Treating diet-induced diabetes and obesity with human embryonic stem cell-derived pancreatic progenitor cells and antidiabetic drugs.
Bottom Line: Human embryonic stem cell (hESC)-derived pancreatic progenitor cells effectively reverse hyperglycemia in rodent models of type 1 diabetes, but their capacity to treat type 2 diabetes has not been reported.All combination therapies rapidly improved body weight and co-treatment with either sitagliptin or metformin improved hyperglycemia after only 12 weeks.Therefore, a stem cell-based therapy may be effective for treating type 2 diabetes, particularly in combination with antidiabetic drugs.
Affiliation: Laboratory of Molecular and Cellular Medicine, Department of Cellular & Physiological Sciences, Life Sciences Institute, University of British Columbia, Vancouver, BC V6T 1Z3, Canada.Show MeSH
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Mentions: Progenitor cells were encapsulated in Theracyte devices and transplanted subcutaneously into immunodeficient mice from each of the four diet regimens. We used immunodeficient mice because although macroencapsulation devices are predicted to protect human cells from allogeneic immune rejection (Tibell et al., 2001), they are unlikely to protect them from xenograft rejection (Brauker et al., 1996; Mckenzie et al., 2001). The immunoisolation devices allowed us to mimic studies in patients receiving macroencapsulated pancreatic progenitor cells (ClinicalTrials.gov, Identifier: NCT02239354). Following transplantation, hESC-derived cells from all diet groups secreted similar levels of human C-peptide under basal and fed conditions between 8 and 20 weeks (Figure 2A), and produced robust glucose-stimulated human C-peptide secretion at 18 weeks (Figures 2B and 2C). Similarly, human insulin secretion was induced by an arginine challenge in all diet groups at 24 weeks, although due to high variability, the Western-diet group did not reach statistical significance (Figure 2D). We observed a trend toward increased basal glucagon secretion in the HFD groups, but as four out of five mice in the LFD group had undetectable fasting glucagon levels, it was not possible to perform a statistical analysis (Figure 2E). Arginine-stimulated glucagon levels were similar between diet groups (Figures 2E and 2F), and we estimate that approximately half of the circulating glucagon may have originated from hESC-derived cells, as indicated by the difference between glucagon levels in sham-treated mice and transplant recipients (Tx; Figure 2F).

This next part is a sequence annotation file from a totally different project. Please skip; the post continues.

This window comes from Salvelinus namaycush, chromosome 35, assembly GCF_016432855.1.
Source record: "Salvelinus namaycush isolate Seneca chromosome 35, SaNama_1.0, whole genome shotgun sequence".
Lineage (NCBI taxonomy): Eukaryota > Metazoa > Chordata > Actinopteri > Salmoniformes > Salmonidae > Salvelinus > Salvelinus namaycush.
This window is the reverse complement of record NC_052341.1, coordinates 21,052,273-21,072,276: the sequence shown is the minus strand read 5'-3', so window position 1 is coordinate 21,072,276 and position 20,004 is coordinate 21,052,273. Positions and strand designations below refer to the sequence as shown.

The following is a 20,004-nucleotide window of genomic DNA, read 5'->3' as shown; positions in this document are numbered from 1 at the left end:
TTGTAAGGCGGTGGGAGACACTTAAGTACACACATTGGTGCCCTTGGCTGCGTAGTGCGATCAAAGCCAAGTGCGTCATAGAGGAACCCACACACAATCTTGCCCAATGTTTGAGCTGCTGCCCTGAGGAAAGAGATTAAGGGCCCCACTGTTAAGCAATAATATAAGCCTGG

Affiliation: Laboratory of Molecular and Cellular Medicine, Department of Cellular & Physiological Sciences, Life Sciences Institute, University of British Columbia, Vancouver, BC V6T 1Z3, Canada.